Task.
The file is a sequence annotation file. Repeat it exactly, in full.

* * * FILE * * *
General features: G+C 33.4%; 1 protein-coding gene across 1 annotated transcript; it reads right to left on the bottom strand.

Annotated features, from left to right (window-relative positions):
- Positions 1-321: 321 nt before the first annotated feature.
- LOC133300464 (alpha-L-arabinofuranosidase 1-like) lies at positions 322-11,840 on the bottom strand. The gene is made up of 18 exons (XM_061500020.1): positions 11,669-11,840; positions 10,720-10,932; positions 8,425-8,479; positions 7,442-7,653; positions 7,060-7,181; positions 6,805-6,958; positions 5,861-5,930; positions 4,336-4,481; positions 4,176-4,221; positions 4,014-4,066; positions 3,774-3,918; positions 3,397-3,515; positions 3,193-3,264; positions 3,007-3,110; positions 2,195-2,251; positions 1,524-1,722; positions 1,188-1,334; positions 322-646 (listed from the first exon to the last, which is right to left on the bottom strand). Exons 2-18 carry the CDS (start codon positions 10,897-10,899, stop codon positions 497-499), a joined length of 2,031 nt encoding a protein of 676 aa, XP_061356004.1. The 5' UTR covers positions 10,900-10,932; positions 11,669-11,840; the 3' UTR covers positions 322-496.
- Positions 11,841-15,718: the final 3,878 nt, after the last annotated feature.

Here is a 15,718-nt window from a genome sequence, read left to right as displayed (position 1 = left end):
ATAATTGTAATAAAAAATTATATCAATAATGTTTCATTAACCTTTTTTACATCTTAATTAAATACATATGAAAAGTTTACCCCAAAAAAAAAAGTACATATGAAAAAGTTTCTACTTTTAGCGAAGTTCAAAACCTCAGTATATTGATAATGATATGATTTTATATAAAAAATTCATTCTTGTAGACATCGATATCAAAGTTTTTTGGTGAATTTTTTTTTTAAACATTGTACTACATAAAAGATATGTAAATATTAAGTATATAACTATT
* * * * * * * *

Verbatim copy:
General features: G+C 33.4%; 1 protein-coding gene across 1 annotated transcript; it reads right to left on the bottom strand.

Annotated features, from left to right (window-relative positions):
- Positions 1-321: 321 nt before the first annotated feature.
- LOC133300464 (alpha-L-arabinofuranosidase 1-like) lies at positions 322-11,840 on the bottom strand. The gene is made up of 18 exons (XM_061500020.1): positions 11,669-11,840; positions 10,720-10,932; positions 8,425-8,479; positions 7,442-7,653; positions 7,060-7,181; positions 6,805-6,958; positions 5,861-5,930; positions 4,336-4,481; positions 4,176-4,221; positions 4,014-4,066; positions 3,774-3,918; positions 3,397-3,515; positions 3,193-3,264; positions 3,007-3,110; positions 2,195-2,251; positions 1,524-1,722; positions 1,188-1,334; positions 322-646 (listed from the first exon to the last, which is right to left on the bottom strand). Exons 2-18 carry the CDS (start codon positions 10,897-10,899, stop codon positions 497-499), a joined length of 2,031 nt encoding a protein of 676 aa, XP_061356004.1. The 5' UTR covers positions 10,900-10,932; positions 11,669-11,840; the 3' UTR covers positions 322-496.
- Positions 11,841-15,718: the final 3,878 nt, after the last annotated feature.

Here is a 15,718-nt window from a genome sequence, read left to right as displayed (position 1 = left end):
ATAATTGTAATAAAAAATTATATCAATAATGTTTCATTAACCTTTTTTACATCTTAATTAAATACATATGAAAAGTTTACCCCAAAAAAAAAAGTACATATGAAAAAGTTTCTACTTTTAGCGAAGTTCAAAACCTCAGTATATTGATAATGATATGATTTTATATAAAAAATTCATTCTTGTAGACATCGATATCAAAGTTTTTTGGTGAATTTTTTTTTTAAACATTGTACTACATAAAAGATATGTAAATATTAAGTATATAACTATT